Credit Patterns

July 28, 2013

Economic growth is hampered when credit growth declines.  In 2008, we experienced a sharp decline in confidence and lending that has only now reached the levels before the decline.

When we look at the big picture, we can see that we are now at more sustainable growth trends.

The amount of outstanding commercial and industrial loans is almost at the level last seen in 2008.

A smiliar slow recovery in business loans occurred during the 2001 recession.

Although housing evaluations have been rising, the amount of revolving equity lines of credit (HELOC) continues to decline.  The total outstanding is still high but approaching a more reasonable trendline of growth.

Recently rising bond yields have contributed to banks’  operating profit margins but the corresponding value of banks’ bond portfolios has fallen quite dramatically.

This decline in asset value affects bank capital ratios, which makes them less likely to increase their lending. which will be an impediment to economic growth.

This Wednesday the first estimate of 2nd quarter GDP will be released.  Real GDP growth is expected to be about 1.1%, less than the meager 1.8% growth of the 1st quarter.  Slowing growth may revive interest in bonds.  The recent sell off in bonds has probably been an over reaction incited by fears that the Federal Reserve will reduce its bond buying program dubbed “Quantitative Easing.”  While there are positive signs in the economy, they do not indicate any impending robust growth.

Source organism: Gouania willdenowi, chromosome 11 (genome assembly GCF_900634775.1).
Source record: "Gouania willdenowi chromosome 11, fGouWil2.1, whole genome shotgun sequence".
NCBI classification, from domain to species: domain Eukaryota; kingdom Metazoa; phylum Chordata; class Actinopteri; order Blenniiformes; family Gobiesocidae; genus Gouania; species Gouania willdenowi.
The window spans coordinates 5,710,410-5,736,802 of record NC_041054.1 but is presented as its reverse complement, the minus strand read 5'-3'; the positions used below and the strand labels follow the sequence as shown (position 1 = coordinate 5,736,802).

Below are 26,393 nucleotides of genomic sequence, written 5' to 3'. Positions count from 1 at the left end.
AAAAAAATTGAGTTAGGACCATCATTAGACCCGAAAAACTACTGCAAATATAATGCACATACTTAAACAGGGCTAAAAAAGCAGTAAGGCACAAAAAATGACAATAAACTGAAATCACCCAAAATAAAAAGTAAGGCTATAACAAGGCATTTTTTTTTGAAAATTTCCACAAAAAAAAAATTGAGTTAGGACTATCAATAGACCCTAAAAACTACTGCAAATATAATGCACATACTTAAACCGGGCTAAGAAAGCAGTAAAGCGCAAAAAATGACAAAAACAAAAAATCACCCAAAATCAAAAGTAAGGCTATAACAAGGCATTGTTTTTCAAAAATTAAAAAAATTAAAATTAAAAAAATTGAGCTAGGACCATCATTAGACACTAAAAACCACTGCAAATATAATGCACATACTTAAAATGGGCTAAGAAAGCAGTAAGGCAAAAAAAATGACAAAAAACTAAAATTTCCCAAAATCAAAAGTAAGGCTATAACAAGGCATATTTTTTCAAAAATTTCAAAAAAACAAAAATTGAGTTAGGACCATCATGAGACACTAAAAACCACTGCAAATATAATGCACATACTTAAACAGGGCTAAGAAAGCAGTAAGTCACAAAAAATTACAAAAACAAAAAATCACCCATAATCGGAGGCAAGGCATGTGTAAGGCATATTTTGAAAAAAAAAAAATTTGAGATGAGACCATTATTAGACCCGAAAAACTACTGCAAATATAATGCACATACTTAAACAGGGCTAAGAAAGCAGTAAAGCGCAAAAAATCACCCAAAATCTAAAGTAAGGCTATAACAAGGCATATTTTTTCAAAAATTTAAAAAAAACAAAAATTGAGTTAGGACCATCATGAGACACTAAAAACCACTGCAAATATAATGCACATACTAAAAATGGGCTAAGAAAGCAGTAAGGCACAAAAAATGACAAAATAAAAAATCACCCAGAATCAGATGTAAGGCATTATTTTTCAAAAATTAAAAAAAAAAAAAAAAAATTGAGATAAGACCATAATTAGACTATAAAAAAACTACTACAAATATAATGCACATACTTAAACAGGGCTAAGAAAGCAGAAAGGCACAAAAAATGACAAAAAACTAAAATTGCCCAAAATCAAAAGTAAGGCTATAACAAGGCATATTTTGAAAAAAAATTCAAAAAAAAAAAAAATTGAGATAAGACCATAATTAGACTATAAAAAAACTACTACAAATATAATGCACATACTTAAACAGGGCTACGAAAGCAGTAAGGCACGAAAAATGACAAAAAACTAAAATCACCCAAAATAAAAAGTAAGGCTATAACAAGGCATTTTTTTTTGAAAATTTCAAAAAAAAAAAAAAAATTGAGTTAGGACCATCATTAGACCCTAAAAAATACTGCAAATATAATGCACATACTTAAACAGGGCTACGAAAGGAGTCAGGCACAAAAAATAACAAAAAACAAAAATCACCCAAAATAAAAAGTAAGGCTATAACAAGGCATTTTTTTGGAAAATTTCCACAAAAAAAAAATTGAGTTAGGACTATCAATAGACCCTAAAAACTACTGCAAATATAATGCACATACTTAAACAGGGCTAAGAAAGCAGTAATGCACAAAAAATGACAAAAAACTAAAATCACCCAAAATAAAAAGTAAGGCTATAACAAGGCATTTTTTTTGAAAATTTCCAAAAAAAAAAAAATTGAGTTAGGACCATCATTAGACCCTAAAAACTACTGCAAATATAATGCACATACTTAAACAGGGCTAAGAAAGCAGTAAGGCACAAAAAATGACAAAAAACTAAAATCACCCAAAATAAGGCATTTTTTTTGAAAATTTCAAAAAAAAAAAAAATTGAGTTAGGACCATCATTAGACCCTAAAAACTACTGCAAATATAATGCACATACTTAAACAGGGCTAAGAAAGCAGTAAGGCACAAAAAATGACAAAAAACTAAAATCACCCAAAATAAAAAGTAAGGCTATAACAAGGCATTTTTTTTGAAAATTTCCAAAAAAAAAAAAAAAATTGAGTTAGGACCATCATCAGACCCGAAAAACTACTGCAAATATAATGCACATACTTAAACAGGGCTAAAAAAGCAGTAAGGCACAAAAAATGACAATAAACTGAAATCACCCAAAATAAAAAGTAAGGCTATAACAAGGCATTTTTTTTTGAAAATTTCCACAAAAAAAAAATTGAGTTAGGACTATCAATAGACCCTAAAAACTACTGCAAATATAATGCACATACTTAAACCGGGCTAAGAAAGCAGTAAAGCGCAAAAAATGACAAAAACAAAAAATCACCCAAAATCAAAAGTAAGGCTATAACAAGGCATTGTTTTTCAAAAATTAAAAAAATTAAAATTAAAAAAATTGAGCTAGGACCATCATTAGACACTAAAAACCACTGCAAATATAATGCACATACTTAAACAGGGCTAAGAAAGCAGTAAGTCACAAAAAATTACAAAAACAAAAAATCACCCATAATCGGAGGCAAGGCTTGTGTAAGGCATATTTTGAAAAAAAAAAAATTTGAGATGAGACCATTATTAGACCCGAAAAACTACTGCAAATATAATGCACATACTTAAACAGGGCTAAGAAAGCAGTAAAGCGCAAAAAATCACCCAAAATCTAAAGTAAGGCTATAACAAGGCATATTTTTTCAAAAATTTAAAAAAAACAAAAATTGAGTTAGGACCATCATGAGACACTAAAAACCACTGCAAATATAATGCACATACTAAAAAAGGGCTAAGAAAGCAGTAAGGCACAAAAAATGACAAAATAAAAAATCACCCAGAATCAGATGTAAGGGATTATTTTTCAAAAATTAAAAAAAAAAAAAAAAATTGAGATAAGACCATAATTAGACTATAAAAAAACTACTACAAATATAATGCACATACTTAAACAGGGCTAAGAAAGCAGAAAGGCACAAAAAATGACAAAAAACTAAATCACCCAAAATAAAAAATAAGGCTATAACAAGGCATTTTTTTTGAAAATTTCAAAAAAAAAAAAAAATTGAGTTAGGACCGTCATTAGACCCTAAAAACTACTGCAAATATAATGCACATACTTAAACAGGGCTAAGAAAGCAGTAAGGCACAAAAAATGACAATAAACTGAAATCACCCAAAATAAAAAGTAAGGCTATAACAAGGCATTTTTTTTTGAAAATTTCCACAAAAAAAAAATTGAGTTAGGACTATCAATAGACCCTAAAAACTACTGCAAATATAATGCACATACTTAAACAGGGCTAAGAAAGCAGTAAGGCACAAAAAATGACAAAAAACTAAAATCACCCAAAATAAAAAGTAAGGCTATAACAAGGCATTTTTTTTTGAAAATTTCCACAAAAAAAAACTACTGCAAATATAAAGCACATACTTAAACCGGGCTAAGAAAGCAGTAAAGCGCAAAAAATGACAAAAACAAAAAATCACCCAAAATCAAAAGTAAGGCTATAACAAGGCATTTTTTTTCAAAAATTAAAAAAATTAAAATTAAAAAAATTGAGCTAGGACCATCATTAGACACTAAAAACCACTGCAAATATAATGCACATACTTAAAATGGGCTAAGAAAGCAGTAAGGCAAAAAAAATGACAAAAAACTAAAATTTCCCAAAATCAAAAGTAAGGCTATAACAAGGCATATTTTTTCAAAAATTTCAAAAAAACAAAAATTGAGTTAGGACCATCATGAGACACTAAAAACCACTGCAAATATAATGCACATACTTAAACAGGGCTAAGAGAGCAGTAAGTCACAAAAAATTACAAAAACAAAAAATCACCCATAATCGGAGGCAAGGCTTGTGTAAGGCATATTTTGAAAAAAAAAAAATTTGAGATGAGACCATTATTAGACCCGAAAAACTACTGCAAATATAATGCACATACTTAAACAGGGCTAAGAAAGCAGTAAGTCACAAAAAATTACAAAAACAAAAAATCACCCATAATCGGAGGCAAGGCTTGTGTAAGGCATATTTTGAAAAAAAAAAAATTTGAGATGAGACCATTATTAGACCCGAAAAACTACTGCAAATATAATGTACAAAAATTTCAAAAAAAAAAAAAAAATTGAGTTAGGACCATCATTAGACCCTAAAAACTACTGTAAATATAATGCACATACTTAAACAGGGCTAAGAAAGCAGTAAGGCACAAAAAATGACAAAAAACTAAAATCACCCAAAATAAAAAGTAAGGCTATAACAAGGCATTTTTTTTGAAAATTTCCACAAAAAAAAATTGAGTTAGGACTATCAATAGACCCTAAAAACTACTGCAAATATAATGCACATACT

In addition to Wednesday’s release of GDP figures, the payroll firm ADP will show their monthly report of private employment growth, guesstimated to be slightly below the 188,000 gain predicted for June.  The BLS monthly labor report follows on Friday and will be watched closely.  Unemployment has been stuck in the mid-7% range since March and reductions in unemployment have been largely due to people either leaving the work force or taking part time jobs because they could not find full time work.

The Federal Reserve has said that its target for withdrawing its quantitative easing program is an unemployment target of 6.5%, with a caveat that inflation remains tame. A slow economy will naturally reduce inflationary pressures and improvements in the labor market are slowing as well.  In short, the Fed is likely to continue its monetary support for another year at least.

For a month now, the stock market has risen steadily in small increments, making up the losses that began in the third week of May.  Volume typically declines during summer months but this year’s volume of trading in SPY, the ETF that tracks the SP500 index, is 20% lower than this same time last year.  This week, we may see a market hesitation before the release of both the GDP and labor reports.

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